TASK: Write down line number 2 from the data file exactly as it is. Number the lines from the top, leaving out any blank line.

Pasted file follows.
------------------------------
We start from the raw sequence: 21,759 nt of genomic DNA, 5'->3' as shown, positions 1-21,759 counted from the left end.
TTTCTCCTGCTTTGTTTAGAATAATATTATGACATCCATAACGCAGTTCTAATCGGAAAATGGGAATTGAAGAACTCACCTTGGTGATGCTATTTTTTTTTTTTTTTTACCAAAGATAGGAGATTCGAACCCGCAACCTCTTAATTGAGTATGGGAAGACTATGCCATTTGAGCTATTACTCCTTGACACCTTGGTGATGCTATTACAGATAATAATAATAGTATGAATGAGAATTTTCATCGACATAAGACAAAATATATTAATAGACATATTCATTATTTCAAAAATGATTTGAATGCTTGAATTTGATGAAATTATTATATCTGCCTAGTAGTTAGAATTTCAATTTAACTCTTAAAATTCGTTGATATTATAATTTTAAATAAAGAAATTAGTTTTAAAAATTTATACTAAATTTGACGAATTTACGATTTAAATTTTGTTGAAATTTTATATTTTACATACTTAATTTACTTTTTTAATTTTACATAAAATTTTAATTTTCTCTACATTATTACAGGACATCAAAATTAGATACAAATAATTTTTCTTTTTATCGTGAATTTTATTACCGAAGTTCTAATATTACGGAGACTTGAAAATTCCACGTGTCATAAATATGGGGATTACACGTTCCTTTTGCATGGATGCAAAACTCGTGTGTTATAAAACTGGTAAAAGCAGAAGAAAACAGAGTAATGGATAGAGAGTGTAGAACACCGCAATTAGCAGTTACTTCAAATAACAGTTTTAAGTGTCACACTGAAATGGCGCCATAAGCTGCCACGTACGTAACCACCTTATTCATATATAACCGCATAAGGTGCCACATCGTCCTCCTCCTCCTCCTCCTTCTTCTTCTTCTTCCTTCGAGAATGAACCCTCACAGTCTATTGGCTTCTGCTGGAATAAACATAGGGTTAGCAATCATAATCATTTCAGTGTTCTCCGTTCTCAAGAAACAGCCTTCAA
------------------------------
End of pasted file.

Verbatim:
TTTCTCCTGCTTTGTTTAGAATAATATTATGACATCCATAACGCAGTTCTAATCGGAAAATGGGAATTGAAGAACTCACCTTGGTGATGCTATTTTTTTTTTTTTTTTACCAAAGATAGGAGATTCGAACCCGCAACCTCTTAATTGAGTATGGGAAGACTATGCCATTTGAGCTATTACTCCTTGACACCTTGGTGATGCTATTACAGATAATAATAATAGTATGAATGAGAATTTTCATCGACATAAGACAAAATATATTAATAGACATATTCATTATTTCAAAAATGATTTGAATGCTTGAATTTGATGAAATTATTATATCTGCCTAGTAGTTAGAATTTCAATTTAACTCTTAAAATTCGTTGATATTATAATTTTAAATAAAGAAATTAGTTTTAAAAATTTATACTAAATTTGACGAATTTACGATTTAAATTTTGTTGAAATTTTATATTTTACATACTTAATTTACTTTTTTAATTTTACATAAAATTTTAATTTTCTCTACATTATTACAGGACATCAAAATTAGATACAAATAATTTTTCTTTTTATCGTGAATTTTATTACCGAAGTTCTAATATTACGGAGACTTGAAAATTCCACGTGTCATAAATATGGGGATTACACGTTCCTTTTGCATGGATGCAAAACTCGTGTGTTATAAAACTGGTAAAAGCAGAAGAAAACAGAGTAATGGATAGAGAGTGTAGAACACCGCAATTAGCAGTTACTTCAAATAACAGTTTTAAGTGTCACACTGAAATGGCGCCATAAGCTGCCACGTACGTAACCACCTTATTCATATATAACCGCATAAGGTGCCACATCGTCCTCCTCCTCCTCCTCCTTCTTCTTCTTCTTCCTTCGAGAATGAACCCTCACAGTCTATTGGCTTCTGCTGGAATAAACATAGGGTTAGCAATCATAATCATTTCAGTGTTCTCCGTTCTCAAGAAACAGCCTTCAA